Invisible, except to God alone

Over and above that particular, Milton wants to give his good angels faults and limitations, so that it’s clear only God is supreme and perfect. Uriel marvels at God’s creation from nothingness and then points Satan towards the earth, where the sun shines by day and the moon wards off night’s complete darkness. Satan speeds towards his goal.

Book 4 opens with Milton wishing that some voice had been raised to warn Adam and Eve of their plight. Satan rushes towards Eden but not in the happiest state of mind (L 17-23)

horror and doubt distract
His troubled thoughts, and from the bottom stir
The hell within him, for within him hell
He brings, and round about him, nor from hell
One step no more then from himself can fly
By change of place

There is some superb poetry in this Book, like the passage above and then later on as Satan’s doubts weigh him down. He sees the beauty and peace of Eden, and the terrible nature of his plot troubles even himself. God had been good to him before his initial rebellion, he remembers, and hadn’t deserved his evil reaction. His soliloquy is fantastic. Firstly, lines 73-83:

Me miserable! which way shall I fly
Infinite wrath, and infinite despair?
Which way I fly is hell; my self am hell;
And in the lowest deep a lower deep
Still threatening to devour me opens wide,
To which the hell I suffer seems a heaven.
O then at last relent: is there no place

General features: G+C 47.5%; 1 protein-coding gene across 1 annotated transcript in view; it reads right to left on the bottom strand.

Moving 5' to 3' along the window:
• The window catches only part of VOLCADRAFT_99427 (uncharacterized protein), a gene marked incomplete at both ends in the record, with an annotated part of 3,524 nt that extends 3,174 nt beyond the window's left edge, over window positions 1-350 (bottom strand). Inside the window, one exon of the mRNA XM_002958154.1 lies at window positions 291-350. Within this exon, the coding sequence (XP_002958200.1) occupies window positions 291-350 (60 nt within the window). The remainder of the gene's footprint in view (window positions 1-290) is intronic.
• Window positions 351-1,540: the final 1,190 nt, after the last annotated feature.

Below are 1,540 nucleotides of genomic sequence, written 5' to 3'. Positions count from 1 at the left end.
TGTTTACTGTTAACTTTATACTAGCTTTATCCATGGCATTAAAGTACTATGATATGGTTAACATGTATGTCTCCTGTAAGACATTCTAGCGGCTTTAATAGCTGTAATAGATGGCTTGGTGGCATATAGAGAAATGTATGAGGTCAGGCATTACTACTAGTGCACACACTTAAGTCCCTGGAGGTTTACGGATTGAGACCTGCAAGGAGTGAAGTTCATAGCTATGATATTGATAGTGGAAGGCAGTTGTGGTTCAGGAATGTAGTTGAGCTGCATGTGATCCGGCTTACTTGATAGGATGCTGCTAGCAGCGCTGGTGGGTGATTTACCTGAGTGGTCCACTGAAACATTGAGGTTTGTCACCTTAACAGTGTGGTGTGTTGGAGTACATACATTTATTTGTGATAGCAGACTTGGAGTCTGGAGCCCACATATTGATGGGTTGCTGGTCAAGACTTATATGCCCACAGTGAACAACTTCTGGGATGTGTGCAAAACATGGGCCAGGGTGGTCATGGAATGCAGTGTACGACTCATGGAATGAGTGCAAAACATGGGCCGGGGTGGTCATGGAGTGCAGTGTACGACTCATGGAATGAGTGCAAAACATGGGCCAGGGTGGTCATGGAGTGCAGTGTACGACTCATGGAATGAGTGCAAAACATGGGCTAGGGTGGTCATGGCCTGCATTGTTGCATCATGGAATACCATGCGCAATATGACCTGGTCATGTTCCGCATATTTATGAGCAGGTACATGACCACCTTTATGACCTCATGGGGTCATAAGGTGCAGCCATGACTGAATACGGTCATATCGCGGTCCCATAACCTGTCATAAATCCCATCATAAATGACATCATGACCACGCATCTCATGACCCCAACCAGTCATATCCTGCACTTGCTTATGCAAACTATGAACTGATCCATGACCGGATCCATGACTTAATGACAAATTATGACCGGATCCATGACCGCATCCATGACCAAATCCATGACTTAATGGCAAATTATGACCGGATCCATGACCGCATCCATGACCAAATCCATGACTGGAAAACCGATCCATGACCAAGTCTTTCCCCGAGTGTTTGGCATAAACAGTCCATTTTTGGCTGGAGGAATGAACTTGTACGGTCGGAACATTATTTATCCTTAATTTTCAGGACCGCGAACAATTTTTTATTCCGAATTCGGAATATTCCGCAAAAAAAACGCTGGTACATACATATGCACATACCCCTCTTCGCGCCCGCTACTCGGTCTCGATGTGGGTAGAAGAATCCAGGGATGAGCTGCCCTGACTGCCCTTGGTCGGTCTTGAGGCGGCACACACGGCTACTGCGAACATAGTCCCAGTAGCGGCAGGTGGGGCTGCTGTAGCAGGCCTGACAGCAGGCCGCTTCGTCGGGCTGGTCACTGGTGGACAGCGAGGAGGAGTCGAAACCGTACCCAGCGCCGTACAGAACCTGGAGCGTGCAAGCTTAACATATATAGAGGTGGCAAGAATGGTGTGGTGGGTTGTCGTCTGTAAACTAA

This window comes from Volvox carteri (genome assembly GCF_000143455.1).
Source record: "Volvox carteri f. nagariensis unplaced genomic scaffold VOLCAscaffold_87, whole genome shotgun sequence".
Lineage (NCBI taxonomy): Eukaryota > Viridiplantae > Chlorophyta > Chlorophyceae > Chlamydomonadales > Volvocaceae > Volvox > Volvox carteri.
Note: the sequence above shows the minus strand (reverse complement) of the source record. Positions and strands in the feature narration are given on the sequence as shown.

Left for repentance, none for pardon left?
None left but by submission; and that word
Disdain forbids me, and my dread of shame
Among the spirits beneath

And then lines 88-92:

Under what torments inwardly I groan;
While they adore me on the throne of hell,
With diadem and sceptre high advanced
The lower still I fall, only supreme
In misery; such joy ambition finds.

Cliff Richard asked why the devil should get all the best tunes. Well, Milton certainly gives the devil much of the best poetry. Despite his doubts and torment, Satan believes that if he repented, he would simply fall again, even if God chose to forgive him. So he loses hope and expresses that with yet more terrific lines:

So farewell hope, and with hope farewell fear,
Farewell remorse: all good to me is lost;
Evil be thou my good

His change of mood causes his cherub-disguise to fall away and, unknown to Satan, Uriel is still watching him and realises it is Satan he’s sent towards Eden. Ominously, the scent of fruit trees greets Satan as he reaches Eden’s high walls, and he leaps over them, rather than using the gate, a reference to John 10:1, “He that entereth not by the door into the sheepfold, but climbeth up some other way, the same is a thief and a robber.”